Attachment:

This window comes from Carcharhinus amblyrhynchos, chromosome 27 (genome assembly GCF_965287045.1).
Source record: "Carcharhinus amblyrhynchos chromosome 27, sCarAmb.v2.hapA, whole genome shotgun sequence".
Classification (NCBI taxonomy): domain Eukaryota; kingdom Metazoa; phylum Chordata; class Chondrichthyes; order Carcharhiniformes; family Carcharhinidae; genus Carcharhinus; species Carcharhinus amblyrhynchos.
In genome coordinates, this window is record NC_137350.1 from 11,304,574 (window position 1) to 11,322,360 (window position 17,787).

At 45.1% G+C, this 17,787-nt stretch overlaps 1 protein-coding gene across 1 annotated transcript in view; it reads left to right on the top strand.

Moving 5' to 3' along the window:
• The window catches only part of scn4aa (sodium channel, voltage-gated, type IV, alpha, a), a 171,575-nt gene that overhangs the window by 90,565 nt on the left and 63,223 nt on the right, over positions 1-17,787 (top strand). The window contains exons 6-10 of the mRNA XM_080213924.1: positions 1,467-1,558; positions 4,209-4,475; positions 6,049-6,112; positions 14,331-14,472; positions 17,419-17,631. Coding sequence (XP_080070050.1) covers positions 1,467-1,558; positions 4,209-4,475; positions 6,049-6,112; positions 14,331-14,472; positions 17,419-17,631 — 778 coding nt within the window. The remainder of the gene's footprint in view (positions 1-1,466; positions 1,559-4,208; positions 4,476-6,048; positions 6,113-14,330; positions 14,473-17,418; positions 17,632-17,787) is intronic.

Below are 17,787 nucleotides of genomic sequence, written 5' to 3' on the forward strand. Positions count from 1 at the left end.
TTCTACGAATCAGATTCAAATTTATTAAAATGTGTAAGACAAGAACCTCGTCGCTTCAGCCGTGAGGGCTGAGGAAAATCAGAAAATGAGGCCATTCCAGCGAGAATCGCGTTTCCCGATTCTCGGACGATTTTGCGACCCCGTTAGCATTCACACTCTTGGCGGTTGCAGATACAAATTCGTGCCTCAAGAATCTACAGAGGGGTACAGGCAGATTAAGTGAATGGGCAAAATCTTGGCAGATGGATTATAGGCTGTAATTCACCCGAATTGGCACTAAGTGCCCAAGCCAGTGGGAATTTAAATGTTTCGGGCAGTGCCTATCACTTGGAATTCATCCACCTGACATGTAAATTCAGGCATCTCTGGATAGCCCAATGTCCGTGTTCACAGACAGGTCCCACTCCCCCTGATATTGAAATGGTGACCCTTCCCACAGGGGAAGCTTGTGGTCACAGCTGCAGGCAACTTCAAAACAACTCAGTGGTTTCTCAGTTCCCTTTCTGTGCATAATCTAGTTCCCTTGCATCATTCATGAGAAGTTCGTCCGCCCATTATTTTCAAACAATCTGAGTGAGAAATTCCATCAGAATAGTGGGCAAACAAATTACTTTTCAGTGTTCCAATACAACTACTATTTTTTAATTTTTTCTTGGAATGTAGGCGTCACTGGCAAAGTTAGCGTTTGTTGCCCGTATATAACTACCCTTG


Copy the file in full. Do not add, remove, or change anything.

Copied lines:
This window comes from Carcharhinus amblyrhynchos, chromosome 27 (genome assembly GCF_965287045.1).
Source record: "Carcharhinus amblyrhynchos chromosome 27, sCarAmb.v2.hapA, whole genome shotgun sequence".
Classification (NCBI taxonomy): domain Eukaryota; kingdom Metazoa; phylum Chordata; class Chondrichthyes; order Carcharhiniformes; family Carcharhinidae; genus Carcharhinus; species Carcharhinus amblyrhynchos.
In genome coordinates, this window is record NC_137350.1 from 11,304,574 (window position 1) to 11,322,360 (window position 17,787).

At 45.1% G+C, this 17,787-nt stretch overlaps 1 protein-coding gene across 1 annotated transcript in view; it reads left to right on the top strand.

Moving 5' to 3' along the window:
• The window catches only part of scn4aa (sodium channel, voltage-gated, type IV, alpha, a), a 171,575-nt gene that overhangs the window by 90,565 nt on the left and 63,223 nt on the right, over positions 1-17,787 (top strand). The window contains exons 6-10 of the mRNA XM_080213924.1: positions 1,467-1,558; positions 4,209-4,475; positions 6,049-6,112; positions 14,331-14,472; positions 17,419-17,631. Coding sequence (XP_080070050.1) covers positions 1,467-1,558; positions 4,209-4,475; positions 6,049-6,112; positions 14,331-14,472; positions 17,419-17,631 — 778 coding nt within the window. The remainder of the gene's footprint in view (positions 1-1,466; positions 1,559-4,208; positions 4,476-6,048; positions 6,113-14,330; positions 14,473-17,418; positions 17,632-17,787) is intronic.

Below are 17,787 nucleotides of genomic sequence, written 5' to 3' on the forward strand. Positions count from 1 at the left end.
TTCTACGAATCAGATTCAAATTTATTAAAATGTGTAAGACAAGAACCTCGTCGCTTCAGCCGTGAGGGCTGAGGAAAATCAGAAAATGAGGCCATTCCAGCGAGAATCGCGTTTCCCGATTCTCGGACGATTTTGCGACCCCGTTAGCATTCACACTCTTGGCGGTTGCAGATACAAATTCGTGCCTCAAGAATCTACAGAGGGGTACAGGCAGATTAAGTGAATGGGCAAAATCTTGGCAGATGGATTATAGGCTGTAATTCACCCGAATTGGCACTAAGTGCCCAAGCCAGTGGGAATTTAAATGTTTCGGGCAGTGCCTATCACTTGGAATTCATCCACCTGACATGTAAATTCAGGCATCTCTGGATAGCCCAATGTCCGTGTTCACAGACAGGTCCCACTCCCCCTGATATTGAAATGGTGACCCTTCCCACAGGGGAAGCTTGTGGTCACAGCTGCAGGCAACTTCAAAACAACTCAGTGGTTTCTCAGTTCCCTTTCTGTGCATAATCTAGTTCCCTTGCATCATTCATGAGAAGTTCGTCCGCCCATTATTTTCAAACAATCTGAGTGAGAAATTCCATCAGAATAGTGGGCAAACAAATTACTTTTCAGTGTTCCAATACAACTACTATTTTTTAATTTTTTCTTGGAATGTAGGCGTCACTGGCAAAGTTAGCGTTTGTTGCCCGTATATAACTACCCTTG